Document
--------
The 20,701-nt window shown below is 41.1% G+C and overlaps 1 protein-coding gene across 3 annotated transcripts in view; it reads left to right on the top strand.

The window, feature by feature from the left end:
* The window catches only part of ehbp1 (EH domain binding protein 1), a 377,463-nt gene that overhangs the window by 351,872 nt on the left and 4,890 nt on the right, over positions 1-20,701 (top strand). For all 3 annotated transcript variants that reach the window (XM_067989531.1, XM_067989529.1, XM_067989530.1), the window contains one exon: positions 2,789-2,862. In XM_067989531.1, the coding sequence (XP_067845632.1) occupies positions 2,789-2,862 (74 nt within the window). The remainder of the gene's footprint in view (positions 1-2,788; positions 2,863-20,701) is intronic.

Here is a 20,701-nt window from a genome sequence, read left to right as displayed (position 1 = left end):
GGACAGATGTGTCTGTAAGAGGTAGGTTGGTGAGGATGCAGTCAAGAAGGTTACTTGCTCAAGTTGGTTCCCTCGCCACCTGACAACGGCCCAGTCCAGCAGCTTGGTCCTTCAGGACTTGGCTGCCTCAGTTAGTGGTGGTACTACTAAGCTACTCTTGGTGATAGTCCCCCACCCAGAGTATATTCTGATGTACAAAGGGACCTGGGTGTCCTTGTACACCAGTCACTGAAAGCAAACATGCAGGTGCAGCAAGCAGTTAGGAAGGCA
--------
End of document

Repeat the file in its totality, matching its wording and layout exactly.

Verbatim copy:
The 20,701-nt window shown below is 41.1% G+C and overlaps 1 protein-coding gene across 3 annotated transcripts in view; it reads left to right on the top strand.

The window, feature by feature from the left end:
* The window catches only part of ehbp1 (EH domain binding protein 1), a 377,463-nt gene that overhangs the window by 351,872 nt on the left and 4,890 nt on the right, over positions 1-20,701 (top strand). For all 3 annotated transcript variants that reach the window (XM_067989531.1, XM_067989529.1, XM_067989530.1), the window contains one exon: positions 2,789-2,862. In XM_067989531.1, the coding sequence (XP_067845632.1) occupies positions 2,789-2,862 (74 nt within the window). The remainder of the gene's footprint in view (positions 1-2,788; positions 2,863-20,701) is intronic.

Here is a 20,701-nt window from a genome sequence, read left to right as displayed (position 1 = left end):
GGACAGATGTGTCTGTAAGAGGTAGGTTGGTGAGGATGCAGTCAAGAAGGTTACTTGCTCAAGTTGGTTCCCTCGCCACCTGACAACGGCCCAGTCCAGCAGCTTGGTCCTTCAGGACTTGGCTGCCTCAGTTAGTGGTGGTACTACTAAGCTACTCTTGGTGATAGTCCCCCACCCAGAGTATATTCTGATGTACAAAGGGACCTGGGTGTCCTTGTACACCAGTCACTGAAAGCAAACATGCAGGTGCAGCAAGCAGTTAGGAAGGCA